Van Persie has ‘stolen Rooney’s thunder’ at Manchester United, says former striker Michael Owen

By Sean Butters

Former Manchester United forward Michael Owen has put Wayne Rooney’s summer of discontent down to the arrival of Robin van Persie in 2012.

Speaking at last night’s Football Writers’ Association (FWA) Live event in Liverpool, Owen was responding to a question about player power, exemplified by the summer’s long-running Rooney transfer saga.

“Van Persie has come in and stolen his thunder,” said Owen.

“He [Rooney] was saying he wants to go to Chelsea knowing that if it didn’t go through he might be hung out to dry. The club made a stand.”

It was the second time in three years that Rooney appeared unsettled at United, beginning with Sir Alex Ferguson’s assertion back in May that the player had handed in a transfer request which led to the player’s exclusion from the manager’s final two games in charge.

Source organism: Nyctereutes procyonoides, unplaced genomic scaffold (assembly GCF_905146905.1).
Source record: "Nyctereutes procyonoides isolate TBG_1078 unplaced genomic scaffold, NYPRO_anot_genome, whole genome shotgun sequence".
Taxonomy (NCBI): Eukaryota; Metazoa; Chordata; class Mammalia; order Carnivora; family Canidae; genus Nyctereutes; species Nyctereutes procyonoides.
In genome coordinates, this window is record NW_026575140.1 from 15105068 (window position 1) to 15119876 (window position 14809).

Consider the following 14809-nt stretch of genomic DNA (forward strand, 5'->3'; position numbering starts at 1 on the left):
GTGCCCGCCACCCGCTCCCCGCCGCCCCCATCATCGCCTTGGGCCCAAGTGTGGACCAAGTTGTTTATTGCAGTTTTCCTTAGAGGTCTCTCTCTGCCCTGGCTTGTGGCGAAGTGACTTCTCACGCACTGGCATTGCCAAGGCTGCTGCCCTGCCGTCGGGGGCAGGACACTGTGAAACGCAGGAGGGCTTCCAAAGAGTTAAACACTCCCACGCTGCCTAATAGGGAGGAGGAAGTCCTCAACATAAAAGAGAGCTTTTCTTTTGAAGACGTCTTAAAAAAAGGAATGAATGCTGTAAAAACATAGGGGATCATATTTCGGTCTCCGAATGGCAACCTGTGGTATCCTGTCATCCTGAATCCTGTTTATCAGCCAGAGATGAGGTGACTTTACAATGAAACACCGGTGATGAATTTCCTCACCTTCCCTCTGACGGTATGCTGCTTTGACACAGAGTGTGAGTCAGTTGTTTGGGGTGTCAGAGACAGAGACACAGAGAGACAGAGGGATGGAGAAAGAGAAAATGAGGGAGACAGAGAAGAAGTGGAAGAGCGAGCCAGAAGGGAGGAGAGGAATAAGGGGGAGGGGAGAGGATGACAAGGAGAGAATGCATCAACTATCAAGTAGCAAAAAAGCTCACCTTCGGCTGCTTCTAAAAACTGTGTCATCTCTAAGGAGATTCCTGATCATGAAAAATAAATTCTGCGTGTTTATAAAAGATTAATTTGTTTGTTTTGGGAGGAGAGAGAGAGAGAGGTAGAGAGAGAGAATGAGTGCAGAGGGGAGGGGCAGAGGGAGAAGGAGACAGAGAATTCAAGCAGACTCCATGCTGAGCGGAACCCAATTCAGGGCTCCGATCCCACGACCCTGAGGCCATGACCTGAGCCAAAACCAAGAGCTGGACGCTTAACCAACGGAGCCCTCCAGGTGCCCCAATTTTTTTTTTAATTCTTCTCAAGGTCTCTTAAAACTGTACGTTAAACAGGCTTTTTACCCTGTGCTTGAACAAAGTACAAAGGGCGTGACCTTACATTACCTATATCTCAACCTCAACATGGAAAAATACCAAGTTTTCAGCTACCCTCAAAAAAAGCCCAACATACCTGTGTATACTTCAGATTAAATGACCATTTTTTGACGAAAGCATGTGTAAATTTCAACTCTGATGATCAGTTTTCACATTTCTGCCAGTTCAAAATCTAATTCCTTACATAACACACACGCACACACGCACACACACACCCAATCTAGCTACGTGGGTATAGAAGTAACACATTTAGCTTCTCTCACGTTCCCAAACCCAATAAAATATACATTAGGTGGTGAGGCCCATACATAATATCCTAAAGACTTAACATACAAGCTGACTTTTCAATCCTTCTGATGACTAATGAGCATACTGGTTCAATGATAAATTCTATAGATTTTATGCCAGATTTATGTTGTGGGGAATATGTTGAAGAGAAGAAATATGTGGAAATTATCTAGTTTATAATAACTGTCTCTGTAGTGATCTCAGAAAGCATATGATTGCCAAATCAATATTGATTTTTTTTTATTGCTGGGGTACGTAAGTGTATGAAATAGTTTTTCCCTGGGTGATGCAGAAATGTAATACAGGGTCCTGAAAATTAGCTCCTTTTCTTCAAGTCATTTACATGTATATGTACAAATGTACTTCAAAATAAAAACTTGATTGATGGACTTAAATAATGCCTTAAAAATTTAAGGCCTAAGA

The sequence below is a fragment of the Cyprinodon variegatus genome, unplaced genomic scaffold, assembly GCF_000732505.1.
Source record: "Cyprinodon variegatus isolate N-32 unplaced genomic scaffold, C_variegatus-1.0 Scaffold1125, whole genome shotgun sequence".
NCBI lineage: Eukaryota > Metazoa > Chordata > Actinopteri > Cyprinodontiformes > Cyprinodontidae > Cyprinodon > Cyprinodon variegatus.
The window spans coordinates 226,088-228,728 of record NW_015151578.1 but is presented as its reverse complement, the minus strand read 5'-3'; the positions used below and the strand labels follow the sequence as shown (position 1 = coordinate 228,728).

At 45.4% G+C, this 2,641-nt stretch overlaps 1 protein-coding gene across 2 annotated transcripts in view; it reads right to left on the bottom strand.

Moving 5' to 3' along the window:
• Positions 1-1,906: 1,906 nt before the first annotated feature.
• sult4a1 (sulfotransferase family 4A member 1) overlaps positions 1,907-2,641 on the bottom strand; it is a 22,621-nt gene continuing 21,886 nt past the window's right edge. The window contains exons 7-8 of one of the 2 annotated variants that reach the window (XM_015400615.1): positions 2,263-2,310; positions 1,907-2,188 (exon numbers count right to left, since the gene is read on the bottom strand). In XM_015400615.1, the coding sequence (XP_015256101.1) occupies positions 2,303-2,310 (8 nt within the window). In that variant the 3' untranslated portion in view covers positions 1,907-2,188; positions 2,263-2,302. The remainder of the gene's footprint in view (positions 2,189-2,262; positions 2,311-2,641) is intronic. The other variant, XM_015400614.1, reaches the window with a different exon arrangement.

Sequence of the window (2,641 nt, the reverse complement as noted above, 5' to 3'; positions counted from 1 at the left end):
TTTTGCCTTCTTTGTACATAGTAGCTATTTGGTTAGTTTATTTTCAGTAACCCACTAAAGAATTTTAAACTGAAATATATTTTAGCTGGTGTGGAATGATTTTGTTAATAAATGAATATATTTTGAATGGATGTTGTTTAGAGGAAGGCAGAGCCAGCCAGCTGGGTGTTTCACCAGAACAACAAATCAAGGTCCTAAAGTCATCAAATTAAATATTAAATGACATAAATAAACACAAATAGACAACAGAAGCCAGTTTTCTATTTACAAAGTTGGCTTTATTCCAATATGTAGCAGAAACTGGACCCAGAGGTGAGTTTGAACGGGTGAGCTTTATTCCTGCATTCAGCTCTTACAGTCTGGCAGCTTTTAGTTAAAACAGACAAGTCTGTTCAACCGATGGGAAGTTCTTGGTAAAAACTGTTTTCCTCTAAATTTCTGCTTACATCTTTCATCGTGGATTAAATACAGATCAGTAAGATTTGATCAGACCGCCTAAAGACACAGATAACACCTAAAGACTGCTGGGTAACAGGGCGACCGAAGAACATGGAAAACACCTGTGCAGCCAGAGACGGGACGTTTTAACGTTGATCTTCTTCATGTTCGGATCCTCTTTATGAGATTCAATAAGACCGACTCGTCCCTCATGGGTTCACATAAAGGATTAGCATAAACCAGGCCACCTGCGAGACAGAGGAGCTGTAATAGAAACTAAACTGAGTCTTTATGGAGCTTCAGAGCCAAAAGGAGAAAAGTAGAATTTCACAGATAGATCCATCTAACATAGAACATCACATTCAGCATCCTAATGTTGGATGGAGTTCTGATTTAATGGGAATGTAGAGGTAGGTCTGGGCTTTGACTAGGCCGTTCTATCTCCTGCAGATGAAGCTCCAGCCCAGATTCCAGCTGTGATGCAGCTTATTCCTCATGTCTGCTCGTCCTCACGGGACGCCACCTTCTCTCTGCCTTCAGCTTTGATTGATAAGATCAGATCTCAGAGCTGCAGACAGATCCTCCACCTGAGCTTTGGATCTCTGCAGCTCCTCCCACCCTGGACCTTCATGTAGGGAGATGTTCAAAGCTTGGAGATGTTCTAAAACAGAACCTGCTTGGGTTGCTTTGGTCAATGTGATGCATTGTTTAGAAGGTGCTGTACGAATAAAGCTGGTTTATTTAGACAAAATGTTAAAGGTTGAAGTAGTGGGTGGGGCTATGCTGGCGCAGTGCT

Van Persie’s arrival was expected to signal the beginning of a dream strike partnership at Old Trafford, but, in spite of Rooney’s insistence that he sees himself as a striker, the 27-year-old found himself occupying a deeper supporting role behind the Dutchman.

While most would say that 38 goals and 25 assists in the league last season show the partnership to have been a success, the events of the summer were symptomatic of a somewhat different feeling in the Rooney camp.

While falling short of publicly stating that he wanted to leave United, Rooney’s apparent frustration was enough to prompt Chelsea to submit several bids. There is speculation that there may be another attempt to lure him to west London when the January window arrives, leaving a cloud of uncertainty hanging over the player.

Owen also touched upon another player who could prove a threat to Rooney’s starting place in Japanese international Shinji Kagawa, who has so far found it difficult to establish himself in David Moyes’ plans.

“I’m a huge fan of his (Kagawa). I think Moyes is missing a trick if he doesn’t play him.”

Picture courtesy of Tsutomo Takasu via Wikicommons, with thanks.

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